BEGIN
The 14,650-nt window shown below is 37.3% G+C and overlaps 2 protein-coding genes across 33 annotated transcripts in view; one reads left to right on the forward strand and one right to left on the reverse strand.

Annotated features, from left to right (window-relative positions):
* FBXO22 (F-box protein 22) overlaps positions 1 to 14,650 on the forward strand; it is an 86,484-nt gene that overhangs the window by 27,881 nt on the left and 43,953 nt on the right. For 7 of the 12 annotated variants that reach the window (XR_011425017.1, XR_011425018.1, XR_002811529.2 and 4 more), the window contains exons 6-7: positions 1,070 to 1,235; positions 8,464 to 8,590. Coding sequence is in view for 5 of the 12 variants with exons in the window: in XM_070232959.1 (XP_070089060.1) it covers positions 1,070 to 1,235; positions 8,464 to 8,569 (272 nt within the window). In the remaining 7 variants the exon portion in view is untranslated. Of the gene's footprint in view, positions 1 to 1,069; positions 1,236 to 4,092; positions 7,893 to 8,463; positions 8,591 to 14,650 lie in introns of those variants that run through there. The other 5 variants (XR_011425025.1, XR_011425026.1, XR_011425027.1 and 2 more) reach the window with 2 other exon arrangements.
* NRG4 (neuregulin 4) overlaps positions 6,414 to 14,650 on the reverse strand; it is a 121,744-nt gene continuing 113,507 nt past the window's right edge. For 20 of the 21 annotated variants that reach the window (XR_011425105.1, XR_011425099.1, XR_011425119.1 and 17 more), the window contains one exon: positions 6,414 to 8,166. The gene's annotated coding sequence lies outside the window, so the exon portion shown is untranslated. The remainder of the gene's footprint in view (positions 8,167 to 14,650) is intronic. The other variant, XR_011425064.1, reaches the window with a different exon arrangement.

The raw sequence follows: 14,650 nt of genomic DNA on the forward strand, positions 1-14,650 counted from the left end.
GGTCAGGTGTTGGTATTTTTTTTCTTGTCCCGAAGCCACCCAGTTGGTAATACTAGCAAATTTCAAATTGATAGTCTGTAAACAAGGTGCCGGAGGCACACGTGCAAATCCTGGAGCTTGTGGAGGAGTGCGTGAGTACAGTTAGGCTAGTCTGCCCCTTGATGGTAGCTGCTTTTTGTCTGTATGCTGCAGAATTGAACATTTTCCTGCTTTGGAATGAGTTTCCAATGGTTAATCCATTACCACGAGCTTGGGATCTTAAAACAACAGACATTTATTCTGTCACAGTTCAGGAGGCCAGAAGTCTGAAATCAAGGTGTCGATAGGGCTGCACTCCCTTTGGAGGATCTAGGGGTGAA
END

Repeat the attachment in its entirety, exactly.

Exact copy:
The 14,650-nt window shown below is 37.3% G+C and overlaps 2 protein-coding genes across 33 annotated transcripts in view; one reads left to right on the forward strand and one right to left on the reverse strand.

Annotated features, from left to right (window-relative positions):
* FBXO22 (F-box protein 22) overlaps positions 1 to 14,650 on the forward strand; it is an 86,484-nt gene that overhangs the window by 27,881 nt on the left and 43,953 nt on the right. For 7 of the 12 annotated variants that reach the window (XR_011425017.1, XR_011425018.1, XR_002811529.2 and 4 more), the window contains exons 6-7: positions 1,070 to 1,235; positions 8,464 to 8,590. Coding sequence is in view for 5 of the 12 variants with exons in the window: in XM_070232959.1 (XP_070089060.1) it covers positions 1,070 to 1,235; positions 8,464 to 8,569 (272 nt within the window). In the remaining 7 variants the exon portion in view is untranslated. Of the gene's footprint in view, positions 1 to 1,069; positions 1,236 to 4,092; positions 7,893 to 8,463; positions 8,591 to 14,650 lie in introns of those variants that run through there. The other 5 variants (XR_011425025.1, XR_011425026.1, XR_011425027.1 and 2 more) reach the window with 2 other exon arrangements.
* NRG4 (neuregulin 4) overlaps positions 6,414 to 14,650 on the reverse strand; it is a 121,744-nt gene continuing 113,507 nt past the window's right edge. For 20 of the 21 annotated variants that reach the window (XR_011425105.1, XR_011425099.1, XR_011425119.1 and 17 more), the window contains one exon: positions 6,414 to 8,166. The gene's annotated coding sequence lies outside the window, so the exon portion shown is untranslated. The remainder of the gene's footprint in view (positions 8,167 to 14,650) is intronic. The other variant, XR_011425064.1, reaches the window with a different exon arrangement.

The raw sequence follows: 14,650 nt of genomic DNA on the forward strand, positions 1-14,650 counted from the left end.
GGTCAGGTGTTGGTATTTTTTTTCTTGTCCCGAAGCCACCCAGTTGGTAATACTAGCAAATTTCAAATTGATAGTCTGTAAACAAGGTGCCGGAGGCACACGTGCAAATCCTGGAGCTTGTGGAGGAGTGCGTGAGTACAGTTAGGCTAGTCTGCCCCTTGATGGTAGCTGCTTTTTGTCTGTATGCTGCAGAATTGAACATTTTCCTGCTTTGGAATGAGTTTCCAATGGTTAATCCATTACCACGAGCTTGGGATCTTAAAACAACAGACATTTATTCTGTCACAGTTCAGGAGGCCAGAAGTCTGAAATCAAGGTGTCGATAGGGCTGCACTCCCTTTGGAGGATCTAGGGGTGAA